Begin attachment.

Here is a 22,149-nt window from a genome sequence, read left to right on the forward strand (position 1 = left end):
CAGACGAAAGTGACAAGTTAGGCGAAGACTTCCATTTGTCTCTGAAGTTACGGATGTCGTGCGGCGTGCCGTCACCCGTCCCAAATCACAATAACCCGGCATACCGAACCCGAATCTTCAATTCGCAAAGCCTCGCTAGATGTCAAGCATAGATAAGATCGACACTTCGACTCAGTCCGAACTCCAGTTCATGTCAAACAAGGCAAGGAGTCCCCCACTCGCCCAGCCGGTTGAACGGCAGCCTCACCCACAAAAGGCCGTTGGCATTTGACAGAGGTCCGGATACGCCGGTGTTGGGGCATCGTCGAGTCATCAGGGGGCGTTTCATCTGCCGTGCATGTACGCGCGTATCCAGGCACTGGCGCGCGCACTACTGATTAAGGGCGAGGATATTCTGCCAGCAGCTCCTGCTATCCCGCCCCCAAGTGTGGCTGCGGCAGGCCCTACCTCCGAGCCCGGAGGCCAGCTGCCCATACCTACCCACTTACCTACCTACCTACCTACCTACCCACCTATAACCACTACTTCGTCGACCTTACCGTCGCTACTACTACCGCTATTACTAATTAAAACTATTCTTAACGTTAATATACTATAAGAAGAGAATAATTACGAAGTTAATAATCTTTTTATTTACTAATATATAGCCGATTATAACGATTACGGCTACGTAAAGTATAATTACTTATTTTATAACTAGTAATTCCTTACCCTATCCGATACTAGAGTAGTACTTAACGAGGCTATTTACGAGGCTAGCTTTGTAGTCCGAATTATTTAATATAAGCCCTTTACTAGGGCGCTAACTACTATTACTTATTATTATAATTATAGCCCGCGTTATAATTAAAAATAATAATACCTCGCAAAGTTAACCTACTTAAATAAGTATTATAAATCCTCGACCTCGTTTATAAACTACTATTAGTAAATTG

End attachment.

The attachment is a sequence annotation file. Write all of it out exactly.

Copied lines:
Here is a 22,149-nt window from a genome sequence, read left to right on the forward strand (position 1 = left end):
CAGACGAAAGTGACAAGTTAGGCGAAGACTTCCATTTGTCTCTGAAGTTACGGATGTCGTGCGGCGTGCCGTCACCCGTCCCAAATCACAATAACCCGGCATACCGAACCCGAATCTTCAATTCGCAAAGCCTCGCTAGATGTCAAGCATAGATAAGATCGACACTTCGACTCAGTCCGAACTCCAGTTCATGTCAAACAAGGCAAGGAGTCCCCCACTCGCCCAGCCGGTTGAACGGCAGCCTCACCCACAAAAGGCCGTTGGCATTTGACAGAGGTCCGGATACGCCGGTGTTGGGGCATCGTCGAGTCATCAGGGGGCGTTTCATCTGCCGTGCATGTACGCGCGTATCCAGGCACTGGCGCGCGCACTACTGATTAAGGGCGAGGATATTCTGCCAGCAGCTCCTGCTATCCCGCCCCCAAGTGTGGCTGCGGCAGGCCCTACCTCCGAGCCCGGAGGCCAGCTGCCCATACCTACCCACTTACCTACCTACCTACCTACCTACCCACCTATAACCACTACTTCGTCGACCTTACCGTCGCTACTACTACCGCTATTACTAATTAAAACTATTCTTAACGTTAATATACTATAAGAAGAGAATAATTACGAAGTTAATAATCTTTTTATTTACTAATATATAGCCGATTATAACGATTACGGCTACGTAAAGTATAATTACTTATTTTATAACTAGTAATTCCTTACCCTATCCGATACTAGAGTAGTACTTAACGAGGCTATTTACGAGGCTAGCTTTGTAGTCCGAATTATTTAATATAAGCCCTTTACTAGGGCGCTAACTACTATTACTTATTATTATAATTATAGCCCGCGTTATAATTAAAAATAATAATACCTCGCAAAGTTAACCTACTTAAATAAGTATTATAAATCCTCGACCTCGTTTATAAACTACTATTAGTAAATTG